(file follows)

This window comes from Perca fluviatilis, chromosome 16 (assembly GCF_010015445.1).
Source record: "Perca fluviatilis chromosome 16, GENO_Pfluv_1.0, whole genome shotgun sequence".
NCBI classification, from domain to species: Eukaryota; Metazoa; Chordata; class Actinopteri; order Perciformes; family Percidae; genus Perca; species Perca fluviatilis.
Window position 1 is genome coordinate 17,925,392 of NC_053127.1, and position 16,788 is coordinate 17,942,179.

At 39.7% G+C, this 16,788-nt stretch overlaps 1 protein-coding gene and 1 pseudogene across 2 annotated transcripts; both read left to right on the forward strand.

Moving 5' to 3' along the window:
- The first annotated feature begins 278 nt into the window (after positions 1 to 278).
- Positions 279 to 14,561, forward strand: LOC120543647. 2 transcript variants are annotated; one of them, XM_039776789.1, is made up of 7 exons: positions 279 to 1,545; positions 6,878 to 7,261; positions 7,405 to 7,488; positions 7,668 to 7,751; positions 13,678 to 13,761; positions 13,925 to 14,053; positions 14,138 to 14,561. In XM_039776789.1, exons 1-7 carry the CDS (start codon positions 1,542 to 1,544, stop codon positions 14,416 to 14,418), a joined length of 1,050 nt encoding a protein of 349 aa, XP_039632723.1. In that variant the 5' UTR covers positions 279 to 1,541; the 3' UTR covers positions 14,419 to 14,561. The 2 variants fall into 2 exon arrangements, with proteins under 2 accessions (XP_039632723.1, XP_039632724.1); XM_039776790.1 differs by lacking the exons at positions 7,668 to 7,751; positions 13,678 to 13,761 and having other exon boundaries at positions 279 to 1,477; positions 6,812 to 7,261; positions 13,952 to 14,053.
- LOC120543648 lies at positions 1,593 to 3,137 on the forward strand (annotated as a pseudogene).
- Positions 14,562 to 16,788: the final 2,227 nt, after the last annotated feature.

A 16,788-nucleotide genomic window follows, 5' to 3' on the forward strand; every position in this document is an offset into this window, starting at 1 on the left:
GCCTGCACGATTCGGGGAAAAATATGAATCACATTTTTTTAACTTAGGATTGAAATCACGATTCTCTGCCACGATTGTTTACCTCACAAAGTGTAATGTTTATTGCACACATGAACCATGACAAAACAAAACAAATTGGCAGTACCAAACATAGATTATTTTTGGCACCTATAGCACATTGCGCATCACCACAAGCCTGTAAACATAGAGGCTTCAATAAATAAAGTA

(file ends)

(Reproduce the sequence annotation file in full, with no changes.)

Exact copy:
This window comes from Perca fluviatilis, chromosome 16 (assembly GCF_010015445.1).
Source record: "Perca fluviatilis chromosome 16, GENO_Pfluv_1.0, whole genome shotgun sequence".
NCBI classification, from domain to species: Eukaryota; Metazoa; Chordata; class Actinopteri; order Perciformes; family Percidae; genus Perca; species Perca fluviatilis.
Window position 1 is genome coordinate 17,925,392 of NC_053127.1, and position 16,788 is coordinate 17,942,179.

At 39.7% G+C, this 16,788-nt stretch overlaps 1 protein-coding gene and 1 pseudogene across 2 annotated transcripts; both read left to right on the forward strand.

Moving 5' to 3' along the window:
- The first annotated feature begins 278 nt into the window (after positions 1 to 278).
- Positions 279 to 14,561, forward strand: LOC120543647. 2 transcript variants are annotated; one of them, XM_039776789.1, is made up of 7 exons: positions 279 to 1,545; positions 6,878 to 7,261; positions 7,405 to 7,488; positions 7,668 to 7,751; positions 13,678 to 13,761; positions 13,925 to 14,053; positions 14,138 to 14,561. In XM_039776789.1, exons 1-7 carry the CDS (start codon positions 1,542 to 1,544, stop codon positions 14,416 to 14,418), a joined length of 1,050 nt encoding a protein of 349 aa, XP_039632723.1. In that variant the 5' UTR covers positions 279 to 1,541; the 3' UTR covers positions 14,419 to 14,561. The 2 variants fall into 2 exon arrangements, with proteins under 2 accessions (XP_039632723.1, XP_039632724.1); XM_039776790.1 differs by lacking the exons at positions 7,668 to 7,751; positions 13,678 to 13,761 and having other exon boundaries at positions 279 to 1,477; positions 6,812 to 7,261; positions 13,952 to 14,053.
- LOC120543648 lies at positions 1,593 to 3,137 on the forward strand (annotated as a pseudogene).
- Positions 14,562 to 16,788: the final 2,227 nt, after the last annotated feature.

A 16,788-nucleotide genomic window follows, 5' to 3' on the forward strand; every position in this document is an offset into this window, starting at 1 on the left:
GCCTGCACGATTCGGGGAAAAATATGAATCACATTTTTTTAACTTAGGATTGAAATCACGATTCTCTGCCACGATTGTTTACCTCACAAAGTGTAATGTTTATTGCACACATGAACCATGACAAAACAAAACAAATTGGCAGTACCAAACATAGATTATTTTTGGCACCTATAGCACATTGCGCATCACCACAAGCCTGTAAACATAGAGGCTTCAATAAATAAAGTA